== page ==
South Africa has a reputation as a top-class fast-bowling factory, but a worrying trend is developing: the flat wicket.
This was highlighted in the first Test between the Proteas and Bangladesh at Senwes Park, Potchefstroom, with both coach and captain expressing their disapproval of what was provided.
But while the focus was on the Proteas pacemen labouring away, the franchise players were also struggling. For the second successive week, no Sunfoil match reached a decisive conclusion. On week one 3 963 runs were scored, against 73 wickets taken; in round two 3 115 runs were entered, against 75 wickets (although the Dolphins lost a entire day’s play). That’s a total of 7 078 runs for 148 wickets at a strike rate of 47.8.
Last week, the Cobras declared 65 behind the Warriors’ total to promote the chances of a win, and it is telling that when they were defending for a draw, it was the spin of Jon-Jon Smuts and Tabraiz Shamsi that was the most penetrative. Only twice were all 10 wickets taken in an innings and so far 21 centuries have been scored.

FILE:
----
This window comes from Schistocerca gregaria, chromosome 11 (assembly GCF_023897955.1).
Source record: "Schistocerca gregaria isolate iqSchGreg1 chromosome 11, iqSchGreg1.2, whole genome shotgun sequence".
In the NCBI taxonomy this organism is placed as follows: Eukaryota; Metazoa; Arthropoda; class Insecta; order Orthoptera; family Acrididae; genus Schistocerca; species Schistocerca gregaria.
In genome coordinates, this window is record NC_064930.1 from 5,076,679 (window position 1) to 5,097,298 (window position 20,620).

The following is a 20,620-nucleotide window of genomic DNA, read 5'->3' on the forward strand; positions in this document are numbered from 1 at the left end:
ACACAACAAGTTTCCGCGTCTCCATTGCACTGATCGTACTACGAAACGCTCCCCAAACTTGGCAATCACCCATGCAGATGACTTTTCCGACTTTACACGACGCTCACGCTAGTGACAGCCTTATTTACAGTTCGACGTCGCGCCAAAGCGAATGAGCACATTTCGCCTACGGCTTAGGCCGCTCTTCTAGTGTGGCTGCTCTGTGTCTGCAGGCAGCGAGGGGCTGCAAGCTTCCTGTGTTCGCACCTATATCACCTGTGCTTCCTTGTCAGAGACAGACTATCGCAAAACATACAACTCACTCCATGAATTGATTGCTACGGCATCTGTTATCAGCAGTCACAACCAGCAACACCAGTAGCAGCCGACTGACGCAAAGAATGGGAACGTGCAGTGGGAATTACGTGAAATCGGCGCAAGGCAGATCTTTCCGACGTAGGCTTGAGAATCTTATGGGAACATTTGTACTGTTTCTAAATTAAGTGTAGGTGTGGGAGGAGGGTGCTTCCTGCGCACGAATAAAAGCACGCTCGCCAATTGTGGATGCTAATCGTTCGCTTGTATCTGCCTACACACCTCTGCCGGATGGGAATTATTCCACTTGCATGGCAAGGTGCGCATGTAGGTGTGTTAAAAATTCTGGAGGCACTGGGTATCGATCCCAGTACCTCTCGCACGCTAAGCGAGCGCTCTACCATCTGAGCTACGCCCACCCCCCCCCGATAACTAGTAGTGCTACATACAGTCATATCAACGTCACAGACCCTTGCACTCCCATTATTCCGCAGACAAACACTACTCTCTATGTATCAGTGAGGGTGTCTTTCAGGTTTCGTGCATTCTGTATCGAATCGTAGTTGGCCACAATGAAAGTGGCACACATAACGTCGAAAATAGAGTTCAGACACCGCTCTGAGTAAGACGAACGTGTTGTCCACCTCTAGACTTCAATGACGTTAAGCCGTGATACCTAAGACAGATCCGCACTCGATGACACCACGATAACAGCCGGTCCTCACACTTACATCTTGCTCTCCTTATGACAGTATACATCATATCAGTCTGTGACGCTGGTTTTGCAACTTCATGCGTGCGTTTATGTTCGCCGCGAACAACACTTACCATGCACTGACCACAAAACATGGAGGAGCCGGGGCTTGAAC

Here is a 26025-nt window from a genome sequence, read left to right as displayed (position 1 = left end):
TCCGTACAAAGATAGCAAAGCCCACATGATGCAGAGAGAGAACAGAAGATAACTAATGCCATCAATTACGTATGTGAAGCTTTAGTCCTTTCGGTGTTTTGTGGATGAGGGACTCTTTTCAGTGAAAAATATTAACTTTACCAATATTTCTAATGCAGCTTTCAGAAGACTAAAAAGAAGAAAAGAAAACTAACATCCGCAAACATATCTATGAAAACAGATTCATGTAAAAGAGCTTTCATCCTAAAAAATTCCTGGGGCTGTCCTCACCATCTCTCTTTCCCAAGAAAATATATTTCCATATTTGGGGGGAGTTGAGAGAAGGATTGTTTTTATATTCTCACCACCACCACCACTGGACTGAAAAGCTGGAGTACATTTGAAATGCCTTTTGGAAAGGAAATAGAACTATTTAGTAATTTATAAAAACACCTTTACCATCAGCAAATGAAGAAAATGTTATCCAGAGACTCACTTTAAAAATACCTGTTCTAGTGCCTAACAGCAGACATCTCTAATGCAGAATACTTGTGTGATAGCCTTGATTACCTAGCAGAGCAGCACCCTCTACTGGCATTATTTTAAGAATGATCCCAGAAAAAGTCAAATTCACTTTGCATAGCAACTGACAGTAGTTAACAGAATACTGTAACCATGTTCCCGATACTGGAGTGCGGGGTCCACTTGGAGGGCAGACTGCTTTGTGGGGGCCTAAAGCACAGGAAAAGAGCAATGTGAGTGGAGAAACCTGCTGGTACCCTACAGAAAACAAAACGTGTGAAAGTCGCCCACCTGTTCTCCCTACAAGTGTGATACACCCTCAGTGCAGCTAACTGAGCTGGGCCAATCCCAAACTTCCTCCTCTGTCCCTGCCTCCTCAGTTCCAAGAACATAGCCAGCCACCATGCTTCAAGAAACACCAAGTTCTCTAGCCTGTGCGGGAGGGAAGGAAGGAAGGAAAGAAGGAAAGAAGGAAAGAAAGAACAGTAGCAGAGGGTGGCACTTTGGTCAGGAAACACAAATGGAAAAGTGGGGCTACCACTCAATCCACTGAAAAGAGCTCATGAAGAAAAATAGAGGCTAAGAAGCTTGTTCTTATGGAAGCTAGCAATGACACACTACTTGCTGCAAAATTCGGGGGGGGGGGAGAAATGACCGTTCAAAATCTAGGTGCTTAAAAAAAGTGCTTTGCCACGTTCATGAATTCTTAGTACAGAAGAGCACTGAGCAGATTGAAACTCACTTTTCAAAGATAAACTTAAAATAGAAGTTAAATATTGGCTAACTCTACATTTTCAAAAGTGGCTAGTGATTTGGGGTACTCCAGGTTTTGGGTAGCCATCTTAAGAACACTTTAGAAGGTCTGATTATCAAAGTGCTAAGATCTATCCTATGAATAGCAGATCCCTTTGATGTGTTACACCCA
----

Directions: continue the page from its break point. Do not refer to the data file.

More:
And it is not just confined to one area: of the six matches, Durban and Port Elizabeth have also produced unproductive wickets. The others were at Bloemfontein, Centurion and the Wanderers.
This is all putting more pressure on the pace bowlers.
Cobras coach Ashwell Prince was annoyed with his main strike force, saying, if you want to take wickets on a pitch that is not conducive to the pace merchants and the ball does not nip around, you have to produce maidens and force batsmen into fatal errors by building pressure.
The Proteas bowlers showed what was possible.
Their captain, Faf du Plessis, said victory was secured because ‘bowlers made changes, they adapted beautifully, they were consistent in their areas and we put Bangladesh under pressure for five days. We expected the pressure would be too much and they would fall over.’
His view was aided by the disparity in skill levels between the two sides: it was No 2 vs No 9, but even so, it was not a great advert for entertaining cricket, until the Bangladeshis collapsed in their second innings.
But at franchise level, it surely cannot be right that the fast bowlers are having to try to contain batsmen, and not bowl them out. Conversely, we don’t want to see a return to the ‘green mamba’ on which batting line-ups collapse to 50 all out, but there must be a better balance between bat and ball. At this rate, the title will be decided solely by bonus points.
Photo: Gavin Barker/BackpagePix